What Are Facts Without Fiction?

A librarian contemplates Louisa Hall’s “The Arisen.”

Cow parsnip and burning paper hovering over circular red and blue forms.
Lisa Larson-Walker

Acirema—I get it. A familiar country where everything has gone backward. It’s easy to recognize the feeling. Fake news, alternative facts—we’re out on a blasted heath where the comforting tracks have suddenly gone blurry and hard to see. There’s a mighty sense of cosmic irony here. We spent the last generation or so getting used to the notion of “postmodernity,” with its relativism and competing narratives. But the conventional criticism was that what we were talking about was a “theory” advanced by people detached from reality and huddling in one extreme of the imagined political spectrum. Irony, I say, when the “theory” proves to be an accurate empirical description of political and cultural realities and practices taken to the extreme of effectiveness by folk from a very different point on that spectrum, folk who pride themselves on their hardheaded realism. Nietzsche’s dead God must be turning over in his grave.

Yes, it’s true that there are no true stories. Human beings are story-making creatures, but no story can possibly be better that an edited, digested, spin-doctored version of events in we might still call the real world. The real story makers, the ones who give us our professed fictions, know that well and take full advantage of the techniques and the conveniences of their craft, the better to point us toward thoughts we would not come to so easily otherwise.

So it is with Louisa Hall’s “The Arisen,” where whispers and breaths of sexual tension and ambiguity make sure that we know from the outset we are in a space of disorientation. The story that unfolds can be simple and straightforward in one way, where the unsettlement can come from the context and prepare us for an ending that leaves us … turned backward.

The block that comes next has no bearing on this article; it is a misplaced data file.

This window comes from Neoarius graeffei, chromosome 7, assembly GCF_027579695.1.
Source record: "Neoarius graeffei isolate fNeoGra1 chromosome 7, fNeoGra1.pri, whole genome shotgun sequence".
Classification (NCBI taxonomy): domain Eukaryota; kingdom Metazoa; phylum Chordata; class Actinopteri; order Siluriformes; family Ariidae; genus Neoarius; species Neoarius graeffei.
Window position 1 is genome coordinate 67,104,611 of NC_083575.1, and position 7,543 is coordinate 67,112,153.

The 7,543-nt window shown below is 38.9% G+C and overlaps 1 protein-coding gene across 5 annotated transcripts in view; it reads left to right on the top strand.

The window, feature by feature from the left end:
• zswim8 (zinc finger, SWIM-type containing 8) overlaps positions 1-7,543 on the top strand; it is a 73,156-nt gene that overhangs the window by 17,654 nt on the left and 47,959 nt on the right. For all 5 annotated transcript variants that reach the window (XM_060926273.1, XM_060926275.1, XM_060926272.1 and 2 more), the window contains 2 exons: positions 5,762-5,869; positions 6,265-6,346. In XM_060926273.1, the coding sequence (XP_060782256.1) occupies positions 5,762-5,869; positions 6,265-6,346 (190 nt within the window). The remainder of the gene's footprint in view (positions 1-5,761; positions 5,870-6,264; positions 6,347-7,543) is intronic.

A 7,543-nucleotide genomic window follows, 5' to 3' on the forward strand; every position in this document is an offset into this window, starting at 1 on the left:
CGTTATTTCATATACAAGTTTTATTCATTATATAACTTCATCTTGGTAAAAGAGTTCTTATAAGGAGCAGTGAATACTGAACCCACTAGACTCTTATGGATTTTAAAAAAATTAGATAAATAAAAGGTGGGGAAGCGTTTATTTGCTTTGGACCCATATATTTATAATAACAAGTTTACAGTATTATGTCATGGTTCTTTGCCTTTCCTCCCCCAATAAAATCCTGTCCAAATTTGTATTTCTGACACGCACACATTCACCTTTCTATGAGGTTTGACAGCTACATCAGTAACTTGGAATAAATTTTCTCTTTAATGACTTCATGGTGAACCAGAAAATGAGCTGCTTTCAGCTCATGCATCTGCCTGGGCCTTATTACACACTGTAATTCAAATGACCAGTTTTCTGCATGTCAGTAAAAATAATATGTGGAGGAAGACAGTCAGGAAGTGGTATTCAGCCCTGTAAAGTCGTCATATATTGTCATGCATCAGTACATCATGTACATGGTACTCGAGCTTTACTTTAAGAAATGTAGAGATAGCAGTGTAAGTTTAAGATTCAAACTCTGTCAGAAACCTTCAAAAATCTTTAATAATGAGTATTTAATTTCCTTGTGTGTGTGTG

And the story maker can imagine as much of her world as she likes, then use as much of the “real” world as it suits her. So we can believe—almost—in the dystopian world of relocated authority and find ourselves twisted around by facts seized and weaponized and held maddeningly out of reach. Let each reader make of the story what she will. But …

Of course there are facts. Mary Bradford’s diary is full of them. But we aren’t sure what they are—which things in her diary are facts and which are not. Yet it’s a fact that they’re all in her diary.

What I mean to say is that facts are what and how we make them. Human beings are fact-making animals, just as we are toolmakers. Facts are the tools of the brain, useful, destructive, creative, reliable, unreliable—all depending on the human beings who use them and what they use them for.

“The Arisen” is a fantasy riff on a possible world in which, perversely, human beings have become so enamored of facts-as-things that they have forgotten how to make them and how to use them. This story feels like a fragment in some epic science fiction construct like Dune or Foundation, but I’m not sure I need to read any more. It’s not going to end well. Facts will become brittle and useless, good for nothing but to be used as clubs to hurt other people with.

Libraries, now. Libraries are fact factories—among other things. Oh yes, they are also fantasy factories and inspiration factories and really good places—if furnished properly—to take a nap. I know a university library with a large reading room and large green leather overstuffed sofas and chairs in which the brightest minds of the past half-dozen generations have lost consciousness with amazing regularity and reliability.

But they are also fact factories. They are places where shrewd custodians keep watch on the constitution of knowledge by making sure that the right things, the good stuff, all come together and are findable—and are found. And people who care about facts come to make them for themselves. Find yourself in a library and look around at the least prepossessing people there—the nervous procrastinating students, the dozing and distracted community patrons. Even they know what a library is and what it’s for, and if they fail to use it for the best, their presence indicates still their respect. (One of the most remarkable things about libraries is how easy it is to keep order, even with the worst of patrons at the worst of times.)

“The Arisen” and its alternate university show us all these truths by showing us people made vulnerable by their struggle to find their footing in an environment that purports to be fact-made but in fact is destroying the capacity to make any facts at all. The contemporary—almost momentary—resonance of the story is obvious. The moral—well, it’s a familiar tale. Be careful what you ask for: You might get it.

Hang on to your libraries.

Future Tense is a partnership of Slate, New America, and Arizona State University that examines emerging technologies, public policy, and society.